Janis Wick is a failed atheist, an Episcopalian, an alleged mystic, a retired activist, a writer, and a breast cancer survivor. She received her B.A. with Honors in American History from the University of California at Berkeley and her M.A. with Distinguished Achievement in English Literature from San Francisco State University. She has traveled widely including a trip to Revolutionary Nicaragua in 1985 and a trip to Cuba in 1988 to meet with Cuban writers and poets. She wrote and performed her one woman show, Danger, Woman on Board, in various venues in the San Francisco Bay Area. Janis resides at the corner of Silicon Valley and the Antennae Galaxies with her all black kitty, Nelson Mandela. Click here to add your own text and e me. It's easy.
Susan G. Komen: In 1980, Nancy G. Brinker promised her dying sister, Susan, that she would do everything in her power to end breast cancer forever. In 1982, that promise became the Susan G. Komen®organization and the beginning of a global movement. What was started with $200 and a shoebox full of potential donor names has now grown into the world’s largest nonprofit source of funding for the fight against breast cancer. To date, we’ve invested more than $2.9 billion in groundbreaking research, community health outreach, advocacy and programs in more than 60 countries. Our efforts helped reduce deaths from breast cancer by 38 percent between 1989-2014 and we won’t stop until our promise is fulfilled.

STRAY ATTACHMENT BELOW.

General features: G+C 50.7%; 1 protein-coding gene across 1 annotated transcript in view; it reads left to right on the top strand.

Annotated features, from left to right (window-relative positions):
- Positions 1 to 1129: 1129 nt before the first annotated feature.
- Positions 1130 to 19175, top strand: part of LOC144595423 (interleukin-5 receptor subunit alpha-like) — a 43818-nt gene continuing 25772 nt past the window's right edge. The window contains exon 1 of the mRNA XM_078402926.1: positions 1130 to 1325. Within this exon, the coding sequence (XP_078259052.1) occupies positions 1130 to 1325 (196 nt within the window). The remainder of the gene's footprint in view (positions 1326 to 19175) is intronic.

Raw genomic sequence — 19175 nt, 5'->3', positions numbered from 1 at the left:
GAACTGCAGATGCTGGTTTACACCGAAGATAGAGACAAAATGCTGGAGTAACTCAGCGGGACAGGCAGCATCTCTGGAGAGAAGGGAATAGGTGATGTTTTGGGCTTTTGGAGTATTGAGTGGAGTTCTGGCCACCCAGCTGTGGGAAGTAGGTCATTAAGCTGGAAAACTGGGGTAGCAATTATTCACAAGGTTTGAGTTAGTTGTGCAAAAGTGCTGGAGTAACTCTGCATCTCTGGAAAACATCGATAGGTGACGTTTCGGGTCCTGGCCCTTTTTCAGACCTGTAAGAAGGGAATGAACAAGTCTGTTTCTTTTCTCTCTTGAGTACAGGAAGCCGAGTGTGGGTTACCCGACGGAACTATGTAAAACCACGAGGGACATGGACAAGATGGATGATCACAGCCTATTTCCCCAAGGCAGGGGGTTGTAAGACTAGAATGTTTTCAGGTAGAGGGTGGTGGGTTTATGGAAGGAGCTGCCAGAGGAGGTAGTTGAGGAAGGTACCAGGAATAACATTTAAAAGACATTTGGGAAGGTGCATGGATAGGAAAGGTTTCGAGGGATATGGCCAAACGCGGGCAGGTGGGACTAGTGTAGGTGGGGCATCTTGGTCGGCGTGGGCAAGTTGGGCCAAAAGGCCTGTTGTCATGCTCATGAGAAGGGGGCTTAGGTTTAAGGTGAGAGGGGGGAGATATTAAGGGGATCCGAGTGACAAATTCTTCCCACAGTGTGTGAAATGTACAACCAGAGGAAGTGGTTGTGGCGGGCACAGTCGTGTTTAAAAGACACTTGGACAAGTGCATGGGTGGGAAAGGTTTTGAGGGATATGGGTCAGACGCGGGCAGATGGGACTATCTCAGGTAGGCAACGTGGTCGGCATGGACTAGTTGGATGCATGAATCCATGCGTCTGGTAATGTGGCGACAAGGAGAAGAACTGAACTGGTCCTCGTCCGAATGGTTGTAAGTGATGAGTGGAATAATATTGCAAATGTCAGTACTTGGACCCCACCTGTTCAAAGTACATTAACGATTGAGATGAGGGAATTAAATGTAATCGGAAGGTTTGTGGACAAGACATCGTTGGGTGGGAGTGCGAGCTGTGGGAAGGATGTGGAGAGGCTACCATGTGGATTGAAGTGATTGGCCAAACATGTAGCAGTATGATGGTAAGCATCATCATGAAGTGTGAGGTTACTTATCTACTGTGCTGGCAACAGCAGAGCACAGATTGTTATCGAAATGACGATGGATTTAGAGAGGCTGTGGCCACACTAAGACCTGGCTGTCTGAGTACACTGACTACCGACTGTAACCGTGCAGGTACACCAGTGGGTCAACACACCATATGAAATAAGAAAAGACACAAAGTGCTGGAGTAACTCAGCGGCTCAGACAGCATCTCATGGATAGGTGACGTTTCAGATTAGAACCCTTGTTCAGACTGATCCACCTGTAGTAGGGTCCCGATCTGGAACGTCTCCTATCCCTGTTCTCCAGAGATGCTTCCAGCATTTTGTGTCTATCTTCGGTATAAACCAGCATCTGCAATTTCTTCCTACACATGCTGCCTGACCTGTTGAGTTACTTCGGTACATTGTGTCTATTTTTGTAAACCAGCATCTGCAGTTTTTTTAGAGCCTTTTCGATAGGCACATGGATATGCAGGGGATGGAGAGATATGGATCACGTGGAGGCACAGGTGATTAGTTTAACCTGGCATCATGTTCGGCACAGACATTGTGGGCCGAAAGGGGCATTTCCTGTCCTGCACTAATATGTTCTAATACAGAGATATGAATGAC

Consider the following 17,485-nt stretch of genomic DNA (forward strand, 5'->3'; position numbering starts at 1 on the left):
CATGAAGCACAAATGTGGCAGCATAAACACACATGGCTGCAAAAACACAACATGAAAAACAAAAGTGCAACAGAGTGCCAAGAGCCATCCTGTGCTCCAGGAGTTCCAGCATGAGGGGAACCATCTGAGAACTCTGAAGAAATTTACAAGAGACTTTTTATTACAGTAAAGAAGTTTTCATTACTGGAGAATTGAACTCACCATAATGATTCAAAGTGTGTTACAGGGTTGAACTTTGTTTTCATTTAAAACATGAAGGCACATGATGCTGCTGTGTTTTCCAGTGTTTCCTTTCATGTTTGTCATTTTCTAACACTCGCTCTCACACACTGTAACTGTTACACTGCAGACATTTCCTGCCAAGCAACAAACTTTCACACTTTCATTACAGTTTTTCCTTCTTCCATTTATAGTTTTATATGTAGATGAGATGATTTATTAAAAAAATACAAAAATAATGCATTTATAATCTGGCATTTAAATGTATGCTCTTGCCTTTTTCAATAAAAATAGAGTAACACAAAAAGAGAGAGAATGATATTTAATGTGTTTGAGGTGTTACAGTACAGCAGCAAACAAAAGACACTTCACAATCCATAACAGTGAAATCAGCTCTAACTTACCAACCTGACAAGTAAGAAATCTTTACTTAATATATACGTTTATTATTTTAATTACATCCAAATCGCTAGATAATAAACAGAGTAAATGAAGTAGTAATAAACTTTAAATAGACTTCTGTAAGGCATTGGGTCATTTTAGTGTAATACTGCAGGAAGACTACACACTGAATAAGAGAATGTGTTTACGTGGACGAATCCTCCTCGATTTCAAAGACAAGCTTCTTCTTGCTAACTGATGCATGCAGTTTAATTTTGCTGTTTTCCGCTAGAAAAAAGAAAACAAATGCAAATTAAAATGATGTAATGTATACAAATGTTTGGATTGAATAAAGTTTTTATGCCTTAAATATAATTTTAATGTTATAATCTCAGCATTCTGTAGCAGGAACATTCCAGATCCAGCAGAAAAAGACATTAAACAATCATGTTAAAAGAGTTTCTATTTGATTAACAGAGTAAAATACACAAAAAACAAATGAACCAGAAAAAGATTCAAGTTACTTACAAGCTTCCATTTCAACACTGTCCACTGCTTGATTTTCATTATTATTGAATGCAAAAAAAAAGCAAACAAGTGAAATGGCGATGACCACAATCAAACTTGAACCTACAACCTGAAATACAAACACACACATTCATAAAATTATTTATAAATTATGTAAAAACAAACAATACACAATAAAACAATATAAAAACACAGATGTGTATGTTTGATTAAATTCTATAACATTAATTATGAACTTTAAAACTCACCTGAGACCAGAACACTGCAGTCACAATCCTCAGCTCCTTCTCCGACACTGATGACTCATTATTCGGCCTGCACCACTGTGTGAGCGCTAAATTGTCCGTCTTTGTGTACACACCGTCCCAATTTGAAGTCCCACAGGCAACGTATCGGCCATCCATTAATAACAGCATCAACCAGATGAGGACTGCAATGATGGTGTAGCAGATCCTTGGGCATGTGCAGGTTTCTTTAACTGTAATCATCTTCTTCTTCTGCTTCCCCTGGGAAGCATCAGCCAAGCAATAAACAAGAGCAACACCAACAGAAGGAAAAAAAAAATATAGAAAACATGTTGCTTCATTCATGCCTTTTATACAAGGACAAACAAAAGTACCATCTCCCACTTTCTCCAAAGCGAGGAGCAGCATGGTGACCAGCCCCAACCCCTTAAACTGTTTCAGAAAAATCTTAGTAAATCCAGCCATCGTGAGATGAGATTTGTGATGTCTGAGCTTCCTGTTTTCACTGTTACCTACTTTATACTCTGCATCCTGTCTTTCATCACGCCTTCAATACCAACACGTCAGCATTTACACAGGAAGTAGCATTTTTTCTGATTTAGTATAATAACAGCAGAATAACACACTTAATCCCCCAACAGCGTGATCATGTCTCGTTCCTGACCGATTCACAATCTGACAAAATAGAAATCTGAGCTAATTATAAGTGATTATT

Help out Janis Wick's housekeeper who is living below poverty level with her blind husband and three children in one of the most expensive areas in the country. Donate to the GoFundMe campaign for her.
The Antennae Galaxies Image “Once normal, sedate spiral galaxies like the Milky Way, the Antennae Galaxies have spent the past few hundred million years sparring with one another. This clash is so violent that stars have been ripped from their host galaxies to form a streaming arc between the two. In wide-field images of the pair the reason for their name becomes clear — far-flung stars and streamers of gas stretch out into space, creating long tidal tails reminiscent of antennae.” ESA/Hubble & NASA. www.spacetelescope.org
© 2018 Janis G. , Wick